By Lily Grier (originally written July 3)
It’s strange to think that we’ve all been on this trip for only one week. The connections made and the friendships formed seem to transcend that small amount of time. Somehow, together, we manage to turn every moment (working on a job site or even killing time in traffic) into a memorable experience. And that’s exactly what happened today.
This morning got off to a bit of an unusual start. In honor of Bonnie’s birthday, we all greeted her with hugs and singing as soon as we awoke. But then we had to take a break from the celebrations to head off for a full day’s work.
Or so we thought.
On the way to the work site, the car that I was in, along with five other participants and a staff member, got a flat tire. We made ourselves useful – checking the air pressure and chugging some Slurpees – until, serendipitously, a kind stranger came along and helped get us on our way.
Instead of reporting to the YouthBuild headquarters as per our usual schedule, we went to the People’s Garden, a community garden in Louisville. We weeded, harvested and mulched all day long. Even though the work was hard and it was hot, we didn’t mind because we knew that our work would be directly helping others to get fresh and healthy food in one of the nation’s food deserts (as we learned the other day). We even got to take some of the collard greens back to the synagogue with us, and we prepared them with our celebratory pseudo-homemade pizzas (in honor of Bonnie’s birthday).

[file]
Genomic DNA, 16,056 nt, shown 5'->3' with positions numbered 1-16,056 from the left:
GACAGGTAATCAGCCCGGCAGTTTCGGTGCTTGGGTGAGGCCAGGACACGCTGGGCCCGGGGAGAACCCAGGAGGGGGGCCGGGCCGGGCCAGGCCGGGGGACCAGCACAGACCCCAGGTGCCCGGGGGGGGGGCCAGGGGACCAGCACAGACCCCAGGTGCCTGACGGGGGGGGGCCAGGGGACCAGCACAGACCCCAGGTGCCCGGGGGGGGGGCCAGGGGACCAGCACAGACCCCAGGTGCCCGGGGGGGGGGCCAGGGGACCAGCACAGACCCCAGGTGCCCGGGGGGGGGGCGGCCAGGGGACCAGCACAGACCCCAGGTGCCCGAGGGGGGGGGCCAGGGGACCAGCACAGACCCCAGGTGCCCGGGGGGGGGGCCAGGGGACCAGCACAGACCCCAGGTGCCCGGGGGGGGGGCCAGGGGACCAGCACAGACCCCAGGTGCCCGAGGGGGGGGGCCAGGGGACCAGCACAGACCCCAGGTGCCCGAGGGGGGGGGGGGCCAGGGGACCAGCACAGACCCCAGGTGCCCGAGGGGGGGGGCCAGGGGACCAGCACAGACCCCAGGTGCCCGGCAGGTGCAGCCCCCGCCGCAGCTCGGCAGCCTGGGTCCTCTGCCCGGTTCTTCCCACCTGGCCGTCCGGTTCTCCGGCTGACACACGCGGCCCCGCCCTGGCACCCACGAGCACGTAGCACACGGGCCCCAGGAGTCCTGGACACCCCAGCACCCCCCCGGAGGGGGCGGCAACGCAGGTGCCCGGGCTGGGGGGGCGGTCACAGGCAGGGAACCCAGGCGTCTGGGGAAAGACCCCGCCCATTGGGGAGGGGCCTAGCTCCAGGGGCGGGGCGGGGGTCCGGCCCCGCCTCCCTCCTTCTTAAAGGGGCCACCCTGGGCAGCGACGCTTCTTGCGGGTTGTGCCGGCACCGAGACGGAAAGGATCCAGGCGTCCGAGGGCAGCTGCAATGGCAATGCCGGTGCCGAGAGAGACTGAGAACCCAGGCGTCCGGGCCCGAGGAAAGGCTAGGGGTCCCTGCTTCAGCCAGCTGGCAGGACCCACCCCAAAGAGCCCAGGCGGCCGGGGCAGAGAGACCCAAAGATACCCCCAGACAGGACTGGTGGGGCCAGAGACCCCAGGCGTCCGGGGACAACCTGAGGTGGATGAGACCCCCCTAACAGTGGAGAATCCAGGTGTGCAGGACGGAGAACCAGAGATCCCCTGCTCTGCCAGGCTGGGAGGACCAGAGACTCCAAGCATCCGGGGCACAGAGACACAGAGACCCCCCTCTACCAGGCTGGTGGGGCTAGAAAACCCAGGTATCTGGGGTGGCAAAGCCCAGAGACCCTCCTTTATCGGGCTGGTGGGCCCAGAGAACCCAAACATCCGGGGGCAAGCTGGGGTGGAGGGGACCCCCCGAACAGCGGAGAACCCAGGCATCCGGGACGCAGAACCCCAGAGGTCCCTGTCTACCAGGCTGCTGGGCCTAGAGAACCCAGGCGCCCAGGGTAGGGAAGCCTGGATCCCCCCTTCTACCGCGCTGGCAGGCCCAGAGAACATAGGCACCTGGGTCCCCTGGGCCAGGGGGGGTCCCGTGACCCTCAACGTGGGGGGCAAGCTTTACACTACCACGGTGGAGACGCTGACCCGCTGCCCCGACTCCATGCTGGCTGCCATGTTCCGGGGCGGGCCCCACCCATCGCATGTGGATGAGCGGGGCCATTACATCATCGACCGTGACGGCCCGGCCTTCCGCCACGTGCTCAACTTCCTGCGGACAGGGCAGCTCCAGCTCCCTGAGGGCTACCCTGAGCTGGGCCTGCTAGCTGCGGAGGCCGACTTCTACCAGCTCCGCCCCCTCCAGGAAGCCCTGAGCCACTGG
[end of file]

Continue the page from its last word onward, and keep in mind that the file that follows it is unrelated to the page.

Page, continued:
After dinner, we went to a Louisville Bats’ (AAA League, whatever that means) game. While I don’t understand the first thing about baseball, it didn’t matter, because we all had a great time sharing the experience together. We even stayed after the game to watch a fireworks show as part of an early Independence Day celebration. By the time the fireworks ended, it was late and we needed to get home.
After making our way back to the parking structure, we realized there was positively no hope of getting out of there in the foreseeable future. So we did the only logical thing we could think to do: We got out of our vans and proceeded to partake in an impromptu sing-off against a group of native Louisville teenagers. The experience was spontaneous, confusing and awesome. The lot was still completely clogged after we finished battling it out, so we walked around and got a midnight snack together. Six hours from our departure from the synagogue, we finally returned and promptly crashed on our air mattresses.
I’d say it was a productive, impactful, surprising and overall wonderful day. And now I must sleep.